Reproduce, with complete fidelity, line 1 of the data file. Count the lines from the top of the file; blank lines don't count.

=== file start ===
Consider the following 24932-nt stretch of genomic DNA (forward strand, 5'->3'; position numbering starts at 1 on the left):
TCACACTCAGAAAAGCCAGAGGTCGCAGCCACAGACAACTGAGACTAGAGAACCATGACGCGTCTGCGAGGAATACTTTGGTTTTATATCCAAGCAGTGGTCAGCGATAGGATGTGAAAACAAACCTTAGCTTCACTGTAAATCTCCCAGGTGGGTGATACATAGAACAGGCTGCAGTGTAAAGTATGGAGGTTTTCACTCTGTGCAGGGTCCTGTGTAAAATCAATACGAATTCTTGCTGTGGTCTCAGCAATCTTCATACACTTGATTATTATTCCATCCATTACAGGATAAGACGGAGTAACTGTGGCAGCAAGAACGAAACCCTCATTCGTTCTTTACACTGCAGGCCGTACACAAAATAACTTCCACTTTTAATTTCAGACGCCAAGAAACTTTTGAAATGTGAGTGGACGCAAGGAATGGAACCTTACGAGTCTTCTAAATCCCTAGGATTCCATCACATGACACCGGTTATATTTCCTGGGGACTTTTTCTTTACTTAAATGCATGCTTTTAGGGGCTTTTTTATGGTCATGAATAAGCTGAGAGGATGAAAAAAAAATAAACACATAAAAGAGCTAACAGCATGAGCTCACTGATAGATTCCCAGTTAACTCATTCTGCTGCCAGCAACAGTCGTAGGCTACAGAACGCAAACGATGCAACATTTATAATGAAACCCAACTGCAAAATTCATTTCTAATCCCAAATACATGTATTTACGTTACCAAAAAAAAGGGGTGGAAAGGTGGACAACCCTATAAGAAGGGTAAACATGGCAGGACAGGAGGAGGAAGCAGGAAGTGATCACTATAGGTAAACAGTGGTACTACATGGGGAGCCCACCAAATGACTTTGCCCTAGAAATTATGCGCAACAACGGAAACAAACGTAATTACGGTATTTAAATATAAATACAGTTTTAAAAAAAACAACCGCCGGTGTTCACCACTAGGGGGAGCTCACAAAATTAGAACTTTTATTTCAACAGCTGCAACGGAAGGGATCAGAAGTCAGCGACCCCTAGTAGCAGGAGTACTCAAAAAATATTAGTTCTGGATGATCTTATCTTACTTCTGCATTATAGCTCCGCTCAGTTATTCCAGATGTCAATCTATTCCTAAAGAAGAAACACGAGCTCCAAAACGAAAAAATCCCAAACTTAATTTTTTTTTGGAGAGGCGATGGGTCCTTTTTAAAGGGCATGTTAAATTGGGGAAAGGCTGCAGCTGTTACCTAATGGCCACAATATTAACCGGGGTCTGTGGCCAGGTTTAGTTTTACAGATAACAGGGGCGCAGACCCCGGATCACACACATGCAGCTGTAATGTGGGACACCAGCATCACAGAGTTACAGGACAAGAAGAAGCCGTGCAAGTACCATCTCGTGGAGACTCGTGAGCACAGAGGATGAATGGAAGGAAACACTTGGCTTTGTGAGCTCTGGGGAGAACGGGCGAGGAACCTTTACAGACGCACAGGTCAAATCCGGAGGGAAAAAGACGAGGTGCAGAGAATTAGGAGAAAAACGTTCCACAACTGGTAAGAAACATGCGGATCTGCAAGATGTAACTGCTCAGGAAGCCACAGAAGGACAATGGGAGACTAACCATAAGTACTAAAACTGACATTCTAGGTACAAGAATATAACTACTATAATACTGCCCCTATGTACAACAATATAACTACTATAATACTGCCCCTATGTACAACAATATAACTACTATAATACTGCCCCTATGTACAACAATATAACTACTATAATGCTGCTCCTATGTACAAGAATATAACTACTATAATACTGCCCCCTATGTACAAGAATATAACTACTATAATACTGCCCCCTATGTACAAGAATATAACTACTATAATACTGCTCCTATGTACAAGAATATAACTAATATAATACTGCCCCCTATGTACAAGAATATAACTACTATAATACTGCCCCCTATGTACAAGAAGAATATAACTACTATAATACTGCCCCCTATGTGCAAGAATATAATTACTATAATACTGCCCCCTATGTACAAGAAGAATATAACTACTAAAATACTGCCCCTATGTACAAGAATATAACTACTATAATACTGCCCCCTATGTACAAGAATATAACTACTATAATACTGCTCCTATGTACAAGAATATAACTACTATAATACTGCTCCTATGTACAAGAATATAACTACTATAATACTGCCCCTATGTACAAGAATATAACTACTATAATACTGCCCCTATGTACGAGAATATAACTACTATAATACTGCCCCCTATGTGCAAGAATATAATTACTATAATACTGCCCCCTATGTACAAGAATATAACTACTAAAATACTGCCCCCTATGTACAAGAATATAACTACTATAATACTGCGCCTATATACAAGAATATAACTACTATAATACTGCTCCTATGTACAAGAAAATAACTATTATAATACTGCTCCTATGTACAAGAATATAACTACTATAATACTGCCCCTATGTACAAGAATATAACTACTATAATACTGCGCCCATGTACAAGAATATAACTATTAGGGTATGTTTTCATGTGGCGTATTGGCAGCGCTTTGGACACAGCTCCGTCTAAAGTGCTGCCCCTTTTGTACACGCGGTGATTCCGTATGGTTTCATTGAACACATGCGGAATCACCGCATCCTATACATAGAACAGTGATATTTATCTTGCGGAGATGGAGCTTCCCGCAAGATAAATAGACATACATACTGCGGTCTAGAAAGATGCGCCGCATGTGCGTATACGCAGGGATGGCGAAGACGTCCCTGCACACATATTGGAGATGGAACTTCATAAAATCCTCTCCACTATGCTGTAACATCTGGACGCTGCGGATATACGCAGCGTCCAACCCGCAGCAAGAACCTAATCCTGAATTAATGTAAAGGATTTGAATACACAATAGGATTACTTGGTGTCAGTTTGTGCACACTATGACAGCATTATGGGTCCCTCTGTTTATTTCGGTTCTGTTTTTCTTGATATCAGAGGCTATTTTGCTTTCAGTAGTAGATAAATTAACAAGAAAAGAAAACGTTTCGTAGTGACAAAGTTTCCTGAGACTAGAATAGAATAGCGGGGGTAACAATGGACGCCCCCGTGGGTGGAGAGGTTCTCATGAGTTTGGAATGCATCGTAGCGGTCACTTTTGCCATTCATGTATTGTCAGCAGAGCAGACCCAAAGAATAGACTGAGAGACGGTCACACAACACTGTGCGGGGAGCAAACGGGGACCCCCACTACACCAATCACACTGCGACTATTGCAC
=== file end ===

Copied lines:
Consider the following 24932-nt stretch of genomic DNA (forward strand, 5'->3'; position numbering starts at 1 on the left):